Hairyawn muhlygrass


Pictured above: Hairyawn muhlygrass (Muhlenbergia capillaris) by Bill Randolph. Click on terms for botanical definitions. View post as a PDF.

Muhlygrass (Muhlenbergia capillaris) is a robust, perennial, clump-forming grass that puts on a stunning fall display. It occurs naturally in coastal grasslands, hammocks and strands, beach dunes, sandhills and pine flatwood. Its clumping habit provides excellent cover for wildlife.

Muhlygrass flowers are pink to purplish-red and tiny but profuse. They are born in long, delicate panicles. Leaves are mostly basal and may reach 2 feet or more in length. Leaf blades are flat and thin but roll inward and become narrower toward the leaf tip. Stems are thin and glabrous. The fruit is a tiny caryopsis.

Hairyawn muhly grass inflorescence
Hairyawn muhly inflorescence close-up. Photo by Mary Keim

The genus name Muhlenbergia honors German-American amateur botanist Gotthilf Heinrich Ernst Muhlenberg (1753-1815). The species epithet capillaris is from the Latin capillus, or “hair,” and aris, which means “of or pertaining to.” It may refer to the fine, hairlike appearance of the inflorescence or the capillary- or tube-like form of the panicle branches or leaves.

Family: Poaceae (Grass family)
Native range: Nearly throughout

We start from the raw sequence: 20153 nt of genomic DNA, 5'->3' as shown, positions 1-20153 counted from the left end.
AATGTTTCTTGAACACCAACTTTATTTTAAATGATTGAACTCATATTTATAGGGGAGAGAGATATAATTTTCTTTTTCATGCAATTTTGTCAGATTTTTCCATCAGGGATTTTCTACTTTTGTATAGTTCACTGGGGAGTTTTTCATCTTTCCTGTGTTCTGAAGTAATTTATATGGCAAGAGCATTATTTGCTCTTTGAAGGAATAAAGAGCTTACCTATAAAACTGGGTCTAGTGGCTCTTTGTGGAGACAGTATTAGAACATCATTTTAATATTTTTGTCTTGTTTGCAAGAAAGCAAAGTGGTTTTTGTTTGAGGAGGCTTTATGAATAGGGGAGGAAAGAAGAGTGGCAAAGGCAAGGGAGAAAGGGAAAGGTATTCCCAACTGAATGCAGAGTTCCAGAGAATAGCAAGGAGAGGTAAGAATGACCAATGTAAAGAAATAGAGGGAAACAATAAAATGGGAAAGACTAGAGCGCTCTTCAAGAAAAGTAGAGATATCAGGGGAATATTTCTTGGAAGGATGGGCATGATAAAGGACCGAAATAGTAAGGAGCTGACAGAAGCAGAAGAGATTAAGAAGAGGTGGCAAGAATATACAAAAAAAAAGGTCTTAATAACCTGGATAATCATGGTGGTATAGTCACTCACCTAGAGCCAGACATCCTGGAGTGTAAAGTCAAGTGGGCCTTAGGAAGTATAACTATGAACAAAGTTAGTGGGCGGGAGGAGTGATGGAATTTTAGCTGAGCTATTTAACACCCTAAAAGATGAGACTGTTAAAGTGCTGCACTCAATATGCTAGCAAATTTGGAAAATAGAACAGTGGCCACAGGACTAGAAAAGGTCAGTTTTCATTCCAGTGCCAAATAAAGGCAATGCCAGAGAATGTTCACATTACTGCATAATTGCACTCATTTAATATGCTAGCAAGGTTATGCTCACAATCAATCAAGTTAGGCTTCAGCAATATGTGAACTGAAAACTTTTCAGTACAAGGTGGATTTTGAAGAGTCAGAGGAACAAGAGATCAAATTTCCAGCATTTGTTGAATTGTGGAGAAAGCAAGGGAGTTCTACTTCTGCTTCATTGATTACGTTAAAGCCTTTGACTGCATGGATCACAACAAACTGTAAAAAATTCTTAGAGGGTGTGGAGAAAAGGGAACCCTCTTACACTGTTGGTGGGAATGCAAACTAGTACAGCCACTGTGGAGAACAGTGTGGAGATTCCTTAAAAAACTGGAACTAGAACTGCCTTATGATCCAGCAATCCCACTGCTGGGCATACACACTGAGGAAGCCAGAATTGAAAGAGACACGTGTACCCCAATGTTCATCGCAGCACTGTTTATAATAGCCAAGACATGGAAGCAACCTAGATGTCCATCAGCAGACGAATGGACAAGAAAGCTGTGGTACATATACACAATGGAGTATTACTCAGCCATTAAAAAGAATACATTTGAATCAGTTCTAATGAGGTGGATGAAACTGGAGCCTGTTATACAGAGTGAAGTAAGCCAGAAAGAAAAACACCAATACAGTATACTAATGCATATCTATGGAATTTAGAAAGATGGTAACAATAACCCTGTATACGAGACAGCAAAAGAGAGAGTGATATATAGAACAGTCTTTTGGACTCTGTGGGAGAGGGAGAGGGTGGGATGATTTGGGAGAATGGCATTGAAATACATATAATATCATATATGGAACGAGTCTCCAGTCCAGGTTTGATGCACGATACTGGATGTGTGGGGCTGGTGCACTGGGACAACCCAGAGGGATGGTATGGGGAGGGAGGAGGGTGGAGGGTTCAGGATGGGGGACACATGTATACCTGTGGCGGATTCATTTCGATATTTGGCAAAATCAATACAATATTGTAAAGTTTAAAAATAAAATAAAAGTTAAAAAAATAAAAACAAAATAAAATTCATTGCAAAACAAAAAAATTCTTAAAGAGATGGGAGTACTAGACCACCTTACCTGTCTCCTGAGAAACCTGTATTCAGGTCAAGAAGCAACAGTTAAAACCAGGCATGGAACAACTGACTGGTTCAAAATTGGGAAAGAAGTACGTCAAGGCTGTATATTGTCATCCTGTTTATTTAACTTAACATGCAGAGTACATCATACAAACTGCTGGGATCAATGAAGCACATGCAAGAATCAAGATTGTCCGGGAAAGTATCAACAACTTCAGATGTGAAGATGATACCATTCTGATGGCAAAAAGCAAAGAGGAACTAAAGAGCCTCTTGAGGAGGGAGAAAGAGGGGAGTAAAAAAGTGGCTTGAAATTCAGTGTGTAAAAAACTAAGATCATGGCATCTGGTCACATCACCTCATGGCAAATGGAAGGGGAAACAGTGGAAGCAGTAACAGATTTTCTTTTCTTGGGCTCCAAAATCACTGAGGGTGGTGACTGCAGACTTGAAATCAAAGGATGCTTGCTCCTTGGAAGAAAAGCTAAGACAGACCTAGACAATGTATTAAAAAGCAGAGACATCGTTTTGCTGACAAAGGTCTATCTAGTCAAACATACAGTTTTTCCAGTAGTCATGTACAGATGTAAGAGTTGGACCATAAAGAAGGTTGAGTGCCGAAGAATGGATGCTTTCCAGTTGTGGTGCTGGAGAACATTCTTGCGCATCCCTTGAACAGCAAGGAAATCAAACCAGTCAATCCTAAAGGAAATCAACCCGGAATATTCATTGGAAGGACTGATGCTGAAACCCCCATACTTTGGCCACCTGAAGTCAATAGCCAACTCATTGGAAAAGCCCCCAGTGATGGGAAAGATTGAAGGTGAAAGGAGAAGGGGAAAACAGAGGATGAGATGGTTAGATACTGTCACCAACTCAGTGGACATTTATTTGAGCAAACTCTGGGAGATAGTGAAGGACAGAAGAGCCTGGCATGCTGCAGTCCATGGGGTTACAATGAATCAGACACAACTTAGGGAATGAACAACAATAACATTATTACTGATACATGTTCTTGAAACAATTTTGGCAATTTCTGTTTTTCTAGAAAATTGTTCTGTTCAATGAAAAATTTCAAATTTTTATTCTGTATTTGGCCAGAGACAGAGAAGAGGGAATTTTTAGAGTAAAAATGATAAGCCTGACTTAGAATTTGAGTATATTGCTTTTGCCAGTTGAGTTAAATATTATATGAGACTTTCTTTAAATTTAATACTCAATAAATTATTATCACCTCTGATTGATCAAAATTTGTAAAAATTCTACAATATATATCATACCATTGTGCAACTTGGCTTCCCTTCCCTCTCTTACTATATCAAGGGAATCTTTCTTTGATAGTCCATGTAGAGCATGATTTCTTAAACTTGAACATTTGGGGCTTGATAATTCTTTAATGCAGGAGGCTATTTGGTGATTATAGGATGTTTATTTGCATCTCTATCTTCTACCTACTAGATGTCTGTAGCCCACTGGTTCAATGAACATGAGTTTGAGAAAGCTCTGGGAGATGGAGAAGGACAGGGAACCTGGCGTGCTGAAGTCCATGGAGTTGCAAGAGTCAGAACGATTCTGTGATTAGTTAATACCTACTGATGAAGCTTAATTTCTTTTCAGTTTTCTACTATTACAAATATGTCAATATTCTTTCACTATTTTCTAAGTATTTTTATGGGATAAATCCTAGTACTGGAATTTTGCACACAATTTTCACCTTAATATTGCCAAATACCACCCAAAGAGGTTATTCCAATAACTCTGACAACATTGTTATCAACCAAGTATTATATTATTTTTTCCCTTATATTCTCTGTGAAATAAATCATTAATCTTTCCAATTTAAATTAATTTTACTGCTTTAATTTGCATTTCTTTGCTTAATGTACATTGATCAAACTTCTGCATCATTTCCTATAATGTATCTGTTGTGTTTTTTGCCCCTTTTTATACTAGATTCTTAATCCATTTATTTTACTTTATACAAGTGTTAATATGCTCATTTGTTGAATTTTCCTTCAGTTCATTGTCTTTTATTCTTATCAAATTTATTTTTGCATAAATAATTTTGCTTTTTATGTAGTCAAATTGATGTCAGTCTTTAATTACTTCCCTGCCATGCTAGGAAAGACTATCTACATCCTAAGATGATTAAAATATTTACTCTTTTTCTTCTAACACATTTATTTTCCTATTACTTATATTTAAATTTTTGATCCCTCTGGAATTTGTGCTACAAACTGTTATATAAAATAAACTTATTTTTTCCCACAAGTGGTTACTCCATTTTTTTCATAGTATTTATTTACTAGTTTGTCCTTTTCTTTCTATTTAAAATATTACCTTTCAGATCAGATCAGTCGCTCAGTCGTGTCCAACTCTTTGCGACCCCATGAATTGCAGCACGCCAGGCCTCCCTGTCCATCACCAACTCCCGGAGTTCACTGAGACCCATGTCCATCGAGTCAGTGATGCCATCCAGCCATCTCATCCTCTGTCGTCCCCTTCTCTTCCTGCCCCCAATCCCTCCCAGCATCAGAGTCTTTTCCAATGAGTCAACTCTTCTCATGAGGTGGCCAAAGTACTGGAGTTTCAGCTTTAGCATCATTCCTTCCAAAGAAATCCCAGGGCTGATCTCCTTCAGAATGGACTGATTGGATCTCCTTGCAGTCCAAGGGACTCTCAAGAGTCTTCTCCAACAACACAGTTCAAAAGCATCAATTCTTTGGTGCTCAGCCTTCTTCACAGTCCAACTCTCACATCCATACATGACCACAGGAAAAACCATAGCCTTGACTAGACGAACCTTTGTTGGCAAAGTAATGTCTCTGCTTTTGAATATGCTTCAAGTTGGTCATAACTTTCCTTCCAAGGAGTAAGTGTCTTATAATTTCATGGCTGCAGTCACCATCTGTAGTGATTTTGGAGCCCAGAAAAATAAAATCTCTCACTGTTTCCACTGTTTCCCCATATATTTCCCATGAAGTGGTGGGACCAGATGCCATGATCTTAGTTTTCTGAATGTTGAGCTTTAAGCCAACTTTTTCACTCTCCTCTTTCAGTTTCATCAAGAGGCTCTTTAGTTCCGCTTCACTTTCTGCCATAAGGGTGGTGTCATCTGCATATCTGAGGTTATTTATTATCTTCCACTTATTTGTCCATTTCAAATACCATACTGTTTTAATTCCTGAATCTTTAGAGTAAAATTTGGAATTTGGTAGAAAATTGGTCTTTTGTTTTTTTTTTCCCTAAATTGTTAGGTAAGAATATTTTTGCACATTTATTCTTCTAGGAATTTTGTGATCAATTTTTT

To see where natural populations of Muhlygrass have been vouchered, visit
Hardiness: Zone 8A–11
Soil: Moist to dry, mildly acidic, sandy soil
Exposure: Full sun to partial shade
Growth habit: 1–4’+ tall, equally wide
Propagation: Seed
Garden tips: Muhlygrass is an excellent plant for most Florida landscapes. Its foliage is attractive all year, and its fall display of color is nothing short of spectacular. En masse, it produces a purplish-pink haze. It is also beautiful as a specimen plant. Muhlygrass is hardy, drought tolerant and mildly salt and wind tolerant. It self-seeds and can maintain its population for many years. It can also serve as background for fall’s blazing stars or Rayless sunflower.

Plants are available from nurseries that specialize in Florida native plants. Visit to find a nursery in your area. Seeds are often available from the Florida Wildflower Growers Cooperative.